Melinda Kimble
stresses the importance of conserving coral reefs and reports on a new initiative to do so

Coral reefs are among the world’s most spectacular underwater environments. Often called ‘rainforests of the sea’, these natural wonders are complex ecosystems supporting a remarkable diversity of life – plant, animal and human.

Although coral reefs cover less than 1 per cent of the ocean floor, they are home to over 93,000 plant and animal species, and sustain more than 35 per cent of marine species in shallow ocean waters. Remarkably, marine scientists estimate that in excess of a million coral reef species remain to be identified. These undiscovered species may hold the key to medical advances in the treatment and cure of widespread diseases like cancer and HIV/AIDS.

Coral reefs also play an important role in sustaining local communities. In more than 80 developing countries, countless communities rely heavily on them for income security and nutritional sustenance. In fact, 20 per cent of the world’s population relies mainly on them for food. One square kilometre of healthy coral reef can produce 15 tonnes of food per year – enough for more than 1,000 people. Sustaining the health of the reefs is therefore critical to sustaining these communities.

Income and employment
Healthy coral reefs also have significant value for local economies. Their captivating beauty can sustain a growing and increasingly diverse tourism market that has the power to generate income and create employment opportunities. Specifically, sustainable tourism can create a marine and coastal environment in which coral reefs can thrive and local communities benefit from their revenue-generating resources.
20 per cent of the world’s population relies mainly on coral reefs for food
Unfortunately, pollution, destructive and non-sustainable fishing techniques, coastal development, the souvenir trade and other threats are taking their toll on the reefs and the people who depend upon them. Although they have coped with changes in the global environment for millions of years, their capacity to continue doing so is now seriously threatened by these human impacts. As a result, 60 per cent of the world’s coral reefs have been seriously damaged or completely destroyed.

In response to these threats, the United Nations Foundation and the International Coral Reef Action Network (ICRAN) – in which UNEP plays a prominent part – launched the Coral Reef Fund in May 2003 to help protect and manage the 285,000 square kilometres of coral reef around the world, all of which are damaged or in some way threatened. Established in 2000, ICRAN is a global partnership of coral reef experts working to halt and reverse the decline in the health of the world’s coral reefs.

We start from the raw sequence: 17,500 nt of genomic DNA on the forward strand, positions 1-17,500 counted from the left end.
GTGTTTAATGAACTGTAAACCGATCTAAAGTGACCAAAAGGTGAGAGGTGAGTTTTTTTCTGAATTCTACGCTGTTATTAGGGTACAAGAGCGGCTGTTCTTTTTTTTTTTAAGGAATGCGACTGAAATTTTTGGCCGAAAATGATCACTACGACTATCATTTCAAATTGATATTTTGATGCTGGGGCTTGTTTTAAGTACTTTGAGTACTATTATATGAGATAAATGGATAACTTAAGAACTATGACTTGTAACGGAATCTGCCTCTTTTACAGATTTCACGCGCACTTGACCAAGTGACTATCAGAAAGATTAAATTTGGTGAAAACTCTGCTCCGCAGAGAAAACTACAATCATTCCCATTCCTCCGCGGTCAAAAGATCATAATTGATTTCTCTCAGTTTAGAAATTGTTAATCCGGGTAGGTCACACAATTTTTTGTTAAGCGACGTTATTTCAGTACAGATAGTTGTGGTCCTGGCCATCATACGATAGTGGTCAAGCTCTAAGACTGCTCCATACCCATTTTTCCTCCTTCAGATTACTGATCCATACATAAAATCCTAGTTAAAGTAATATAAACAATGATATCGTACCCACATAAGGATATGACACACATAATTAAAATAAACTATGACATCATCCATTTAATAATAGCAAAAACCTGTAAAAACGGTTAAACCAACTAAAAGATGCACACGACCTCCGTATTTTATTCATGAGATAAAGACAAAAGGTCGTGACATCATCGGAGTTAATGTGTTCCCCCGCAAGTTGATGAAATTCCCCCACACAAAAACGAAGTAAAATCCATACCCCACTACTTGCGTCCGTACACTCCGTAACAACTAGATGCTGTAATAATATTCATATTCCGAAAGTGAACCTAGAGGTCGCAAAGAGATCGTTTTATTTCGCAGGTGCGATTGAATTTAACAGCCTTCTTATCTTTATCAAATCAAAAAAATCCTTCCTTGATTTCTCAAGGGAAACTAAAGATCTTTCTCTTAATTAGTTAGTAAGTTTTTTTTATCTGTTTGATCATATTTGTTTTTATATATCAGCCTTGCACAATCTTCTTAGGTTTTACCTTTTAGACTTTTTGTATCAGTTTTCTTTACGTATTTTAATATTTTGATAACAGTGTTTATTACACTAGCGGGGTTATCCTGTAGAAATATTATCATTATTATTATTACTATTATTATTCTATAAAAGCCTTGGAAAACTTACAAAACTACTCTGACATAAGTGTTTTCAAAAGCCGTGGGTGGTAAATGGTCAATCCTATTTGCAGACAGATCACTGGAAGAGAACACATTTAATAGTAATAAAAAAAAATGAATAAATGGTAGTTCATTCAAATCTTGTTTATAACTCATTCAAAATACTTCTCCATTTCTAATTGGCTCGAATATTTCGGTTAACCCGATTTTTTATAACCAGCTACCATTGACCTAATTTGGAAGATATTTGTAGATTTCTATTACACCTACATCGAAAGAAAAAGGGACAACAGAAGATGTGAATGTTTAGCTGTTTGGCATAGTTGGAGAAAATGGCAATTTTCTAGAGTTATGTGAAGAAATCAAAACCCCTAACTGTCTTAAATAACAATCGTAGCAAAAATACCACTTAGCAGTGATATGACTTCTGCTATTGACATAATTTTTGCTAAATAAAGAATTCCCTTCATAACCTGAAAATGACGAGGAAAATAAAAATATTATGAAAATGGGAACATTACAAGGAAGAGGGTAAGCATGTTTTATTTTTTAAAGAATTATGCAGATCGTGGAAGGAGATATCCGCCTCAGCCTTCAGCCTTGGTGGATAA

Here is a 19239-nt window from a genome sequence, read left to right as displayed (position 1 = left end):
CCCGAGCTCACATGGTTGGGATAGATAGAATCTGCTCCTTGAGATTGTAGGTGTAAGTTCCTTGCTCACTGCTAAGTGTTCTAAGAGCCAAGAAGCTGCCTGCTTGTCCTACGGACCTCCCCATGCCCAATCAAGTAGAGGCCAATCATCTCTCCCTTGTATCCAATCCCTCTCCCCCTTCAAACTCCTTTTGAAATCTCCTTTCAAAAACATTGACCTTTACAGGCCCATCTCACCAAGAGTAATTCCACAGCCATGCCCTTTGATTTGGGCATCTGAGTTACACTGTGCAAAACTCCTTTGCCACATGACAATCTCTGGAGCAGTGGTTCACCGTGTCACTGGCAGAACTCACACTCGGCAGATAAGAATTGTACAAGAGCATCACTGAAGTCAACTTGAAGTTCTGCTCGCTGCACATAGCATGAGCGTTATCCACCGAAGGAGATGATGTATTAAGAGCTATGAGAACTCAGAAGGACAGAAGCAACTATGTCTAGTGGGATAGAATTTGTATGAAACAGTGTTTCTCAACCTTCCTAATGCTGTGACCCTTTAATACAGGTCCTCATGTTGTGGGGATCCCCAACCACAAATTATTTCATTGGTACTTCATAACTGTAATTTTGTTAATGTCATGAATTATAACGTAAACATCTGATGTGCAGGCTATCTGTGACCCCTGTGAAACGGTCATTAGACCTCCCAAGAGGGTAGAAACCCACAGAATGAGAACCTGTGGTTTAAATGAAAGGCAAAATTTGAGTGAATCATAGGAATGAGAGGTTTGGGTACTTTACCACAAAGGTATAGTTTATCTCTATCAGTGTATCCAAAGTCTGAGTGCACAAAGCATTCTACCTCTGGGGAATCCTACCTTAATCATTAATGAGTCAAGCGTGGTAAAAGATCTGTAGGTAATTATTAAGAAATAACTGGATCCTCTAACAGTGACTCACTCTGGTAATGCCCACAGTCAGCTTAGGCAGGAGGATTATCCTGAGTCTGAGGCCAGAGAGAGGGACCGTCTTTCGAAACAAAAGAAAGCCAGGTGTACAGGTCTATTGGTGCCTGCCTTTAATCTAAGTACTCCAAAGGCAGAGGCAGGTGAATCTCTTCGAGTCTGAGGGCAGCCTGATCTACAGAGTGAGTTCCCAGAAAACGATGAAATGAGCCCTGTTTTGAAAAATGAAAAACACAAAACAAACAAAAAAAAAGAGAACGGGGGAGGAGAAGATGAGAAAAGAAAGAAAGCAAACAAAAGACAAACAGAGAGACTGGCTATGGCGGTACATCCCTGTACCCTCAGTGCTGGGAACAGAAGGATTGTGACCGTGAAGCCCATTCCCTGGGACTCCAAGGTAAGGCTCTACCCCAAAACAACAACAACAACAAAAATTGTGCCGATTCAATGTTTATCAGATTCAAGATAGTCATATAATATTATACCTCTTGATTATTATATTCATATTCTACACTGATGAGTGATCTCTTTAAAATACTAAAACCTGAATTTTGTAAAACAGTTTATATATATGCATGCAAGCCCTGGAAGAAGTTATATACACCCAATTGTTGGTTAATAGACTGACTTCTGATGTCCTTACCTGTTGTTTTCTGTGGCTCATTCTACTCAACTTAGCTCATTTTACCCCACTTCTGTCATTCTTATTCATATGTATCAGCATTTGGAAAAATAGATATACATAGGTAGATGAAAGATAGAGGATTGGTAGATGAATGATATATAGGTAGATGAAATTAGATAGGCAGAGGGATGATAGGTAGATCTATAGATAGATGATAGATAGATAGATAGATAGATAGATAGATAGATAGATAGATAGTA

Environmental responsibility
Working with local and indigenous communities, ICRAN will promote environmentally responsible activities near reefs, including eco-friendly tourism and sustainable marine fishing, and will also provide funding to monitor threatened reefs. With moneys raised through the Coral Reef Fund, ICRAN will continue to promote opportunities for creating jobs, training and educating communities, and exchanging ideas and knowledge on reef management to ensure the future of these ecosystems.

The UN Foundation, with ICRAN, launched the fund with a $250,000 contribution from the Richard and Rhoda Goldman Fund, which the Foundation has matched. The UN Foundation will match any additional contributions over $250,000 made by other funders, including individuals, foundations, corporations, government agencies and non-governmental organizations

Melinda Kimble is Vice President for Program of the United Nations Foundation.

PHOTOGRAPH: Reichling/UNEP/Topham

Visit The website provides visitors with more information on the global status of reefs, links to partner organizations, an online donation mechanism, and a list of ten ways to protect coral reefs.

This issue:
Contents | Editorial K. Töpfer | Biological backbone | Benefits beyond boundaries | Common inheritance | Beauty or beast? | Wonders of the world | Protecting heritage | People | Parks and participation | At a glance: Protected Areas | Profile: Harrison Ford | Scorecard, catalyst, watershed | Coral Reef Fund | Coral jewels | Reef knots | Brief window for biodiversity | Books & products | Conservation amid conflict | News | Green, red or black? | Keeping faith with nature | Make parks not war

Complementary articles in other issues:
Issue on WSSD, 2002
Issue on Biological Diversity, 2000
Issue on Culture, Values and the Environment, 1996

AAAS Atlas of Population and Environment: